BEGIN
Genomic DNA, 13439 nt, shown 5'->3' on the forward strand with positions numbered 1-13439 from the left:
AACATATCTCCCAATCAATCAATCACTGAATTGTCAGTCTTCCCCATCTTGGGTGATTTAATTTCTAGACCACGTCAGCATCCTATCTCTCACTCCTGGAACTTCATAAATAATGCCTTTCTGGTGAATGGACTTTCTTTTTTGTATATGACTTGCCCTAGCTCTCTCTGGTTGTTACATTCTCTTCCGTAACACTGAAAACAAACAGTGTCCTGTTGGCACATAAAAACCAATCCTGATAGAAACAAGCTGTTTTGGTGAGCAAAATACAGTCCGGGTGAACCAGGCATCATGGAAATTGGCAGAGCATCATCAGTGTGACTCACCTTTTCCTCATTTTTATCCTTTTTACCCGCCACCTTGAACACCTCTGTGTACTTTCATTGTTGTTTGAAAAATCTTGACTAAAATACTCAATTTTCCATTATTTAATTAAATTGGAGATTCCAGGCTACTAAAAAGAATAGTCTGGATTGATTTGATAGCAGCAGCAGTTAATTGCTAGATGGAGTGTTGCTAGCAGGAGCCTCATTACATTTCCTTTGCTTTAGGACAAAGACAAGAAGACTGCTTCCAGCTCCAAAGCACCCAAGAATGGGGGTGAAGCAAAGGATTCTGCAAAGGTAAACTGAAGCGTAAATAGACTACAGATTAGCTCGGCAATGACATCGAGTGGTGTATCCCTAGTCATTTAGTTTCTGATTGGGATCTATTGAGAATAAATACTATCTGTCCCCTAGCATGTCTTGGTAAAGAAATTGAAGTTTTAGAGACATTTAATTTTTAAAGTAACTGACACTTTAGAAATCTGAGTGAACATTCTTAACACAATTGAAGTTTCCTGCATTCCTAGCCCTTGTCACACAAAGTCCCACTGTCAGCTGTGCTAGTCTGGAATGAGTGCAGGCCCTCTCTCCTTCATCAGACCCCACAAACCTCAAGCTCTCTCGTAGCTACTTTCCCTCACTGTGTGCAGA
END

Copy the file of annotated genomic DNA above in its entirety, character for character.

Genomic DNA, 13439 nt, shown 5'->3' on the forward strand with positions numbered 1-13439 from the left:
AACATATCTCCCAATCAATCAATCACTGAATTGTCAGTCTTCCCCATCTTGGGTGATTTAATTTCTAGACCACGTCAGCATCCTATCTCTCACTCCTGGAACTTCATAAATAATGCCTTTCTGGTGAATGGACTTTCTTTTTTGTATATGACTTGCCCTAGCTCTCTCTGGTTGTTACATTCTCTTCCGTAACACTGAAAACAAACAGTGTCCTGTTGGCACATAAAAACCAATCCTGATAGAAACAAGCTGTTTTGGTGAGCAAAATACAGTCCGGGTGAACCAGGCATCATGGAAATTGGCAGAGCATCATCAGTGTGACTCACCTTTTCCTCATTTTTATCCTTTTTACCCGCCACCTTGAACACCTCTGTGTACTTTCATTGTTGTTTGAAAAATCTTGACTAAAATACTCAATTTTCCATTATTTAATTAAATTGGAGATTCCAGGCTACTAAAAAGAATAGTCTGGATTGATTTGATAGCAGCAGCAGTTAATTGCTAGATGGAGTGTTGCTAGCAGGAGCCTCATTACATTTCCTTTGCTTTAGGACAAAGACAAGAAGACTGCTTCCAGCTCCAAAGCACCCAAGAATGGGGGTGAAGCAAAGGATTCTGCAAAGGTAAACTGAAGCGTAAATAGACTACAGATTAGCTCGGCAATGACATCGAGTGGTGTATCCCTAGTCATTTAGTTTCTGATTGGGATCTATTGAGAATAAATACTATCTGTCCCCTAGCATGTCTTGGTAAAGAAATTGAAGTTTTAGAGACATTTAATTTTTAAAGTAACTGACACTTTAGAAATCTGAGTGAACATTCTTAACACAATTGAAGTTTCCTGCATTCCTAGCCCTTGTCACACAAAGTCCCACTGTCAGCTGTGCTAGTCTGGAATGAGTGCAGGCCCTCTCTCCTTCATCAGACCCCACAAACCTCAAGCTCTCTCGTAGCTACTTTCCCTCACTGTGTGCAGA